To Mary - Poem by John Clare
I sleep with thee, and wake with thee,
And yet thou art not there;
I fill my arms with thoughts of thee,
And press the common air.
Thy eyes are gazing upon mine,
When thou art out of sight;
My lips are always touching thine,
At morning, noon, and night.
I think and speak of other things
To keep my mind at rest:
But still to thee my memory clings
Like love in woman's breast.
I hide it from the world's wide eye,
And think and speak contrary;
But soft the wind comes from the sky,
And whispers tales of Mary.
The night wind whispers in my ear,
The moons shines in my face;
A burden still of chilling fear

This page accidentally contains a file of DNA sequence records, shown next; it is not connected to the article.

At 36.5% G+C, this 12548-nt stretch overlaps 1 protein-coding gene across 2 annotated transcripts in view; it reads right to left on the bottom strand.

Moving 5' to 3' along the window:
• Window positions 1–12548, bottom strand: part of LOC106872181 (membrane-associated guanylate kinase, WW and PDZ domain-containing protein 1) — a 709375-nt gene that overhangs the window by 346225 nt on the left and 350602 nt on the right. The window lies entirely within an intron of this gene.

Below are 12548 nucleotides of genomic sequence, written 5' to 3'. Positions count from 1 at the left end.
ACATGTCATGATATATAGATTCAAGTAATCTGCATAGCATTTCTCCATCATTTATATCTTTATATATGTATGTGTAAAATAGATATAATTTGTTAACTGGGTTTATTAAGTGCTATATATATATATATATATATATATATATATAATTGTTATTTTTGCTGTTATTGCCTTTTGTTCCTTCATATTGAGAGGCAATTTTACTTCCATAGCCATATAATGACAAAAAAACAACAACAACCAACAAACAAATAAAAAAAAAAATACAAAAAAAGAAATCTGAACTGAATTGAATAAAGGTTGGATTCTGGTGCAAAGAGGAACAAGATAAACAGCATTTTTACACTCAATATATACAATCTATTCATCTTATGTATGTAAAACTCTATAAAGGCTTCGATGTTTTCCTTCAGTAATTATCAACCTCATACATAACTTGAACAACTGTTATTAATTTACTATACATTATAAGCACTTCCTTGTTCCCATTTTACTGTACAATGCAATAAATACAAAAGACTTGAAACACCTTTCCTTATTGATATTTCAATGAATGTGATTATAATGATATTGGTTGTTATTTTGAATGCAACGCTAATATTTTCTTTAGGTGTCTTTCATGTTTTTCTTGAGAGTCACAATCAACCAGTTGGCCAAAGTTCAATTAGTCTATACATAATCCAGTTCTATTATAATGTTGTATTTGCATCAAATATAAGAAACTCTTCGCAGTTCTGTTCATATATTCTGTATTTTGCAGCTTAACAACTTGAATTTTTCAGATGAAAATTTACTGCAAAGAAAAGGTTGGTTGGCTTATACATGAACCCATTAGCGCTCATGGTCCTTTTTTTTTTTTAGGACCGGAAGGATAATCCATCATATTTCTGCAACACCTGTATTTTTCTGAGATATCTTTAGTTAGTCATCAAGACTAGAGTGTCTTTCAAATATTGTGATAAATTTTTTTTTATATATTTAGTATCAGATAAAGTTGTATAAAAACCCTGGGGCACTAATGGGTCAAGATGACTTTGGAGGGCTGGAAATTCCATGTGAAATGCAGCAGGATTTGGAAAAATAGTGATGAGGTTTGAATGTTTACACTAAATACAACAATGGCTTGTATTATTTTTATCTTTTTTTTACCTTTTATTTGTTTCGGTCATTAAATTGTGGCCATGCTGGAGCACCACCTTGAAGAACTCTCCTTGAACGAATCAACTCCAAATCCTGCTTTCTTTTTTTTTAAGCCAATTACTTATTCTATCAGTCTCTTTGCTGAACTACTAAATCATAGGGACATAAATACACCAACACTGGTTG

I find in every place.
The breeze is whispering in the bush,
And the dews fall from the tree,
All sighing on, and will not hush,
Some pleasant tales of thee.
Comments about To Mary by John Clare
Read this poem in other languages
This poem has not been translated into any other language yet.
Still I Rise
The Road Not Taken
If You Forget Me
Edgar Allan Poe
Stopping By Woods On A Snowy Evening
Do Not Stand At My Grave And Weep
Mary Elizabeth Frye
I Do Not Love You Except Because I Love You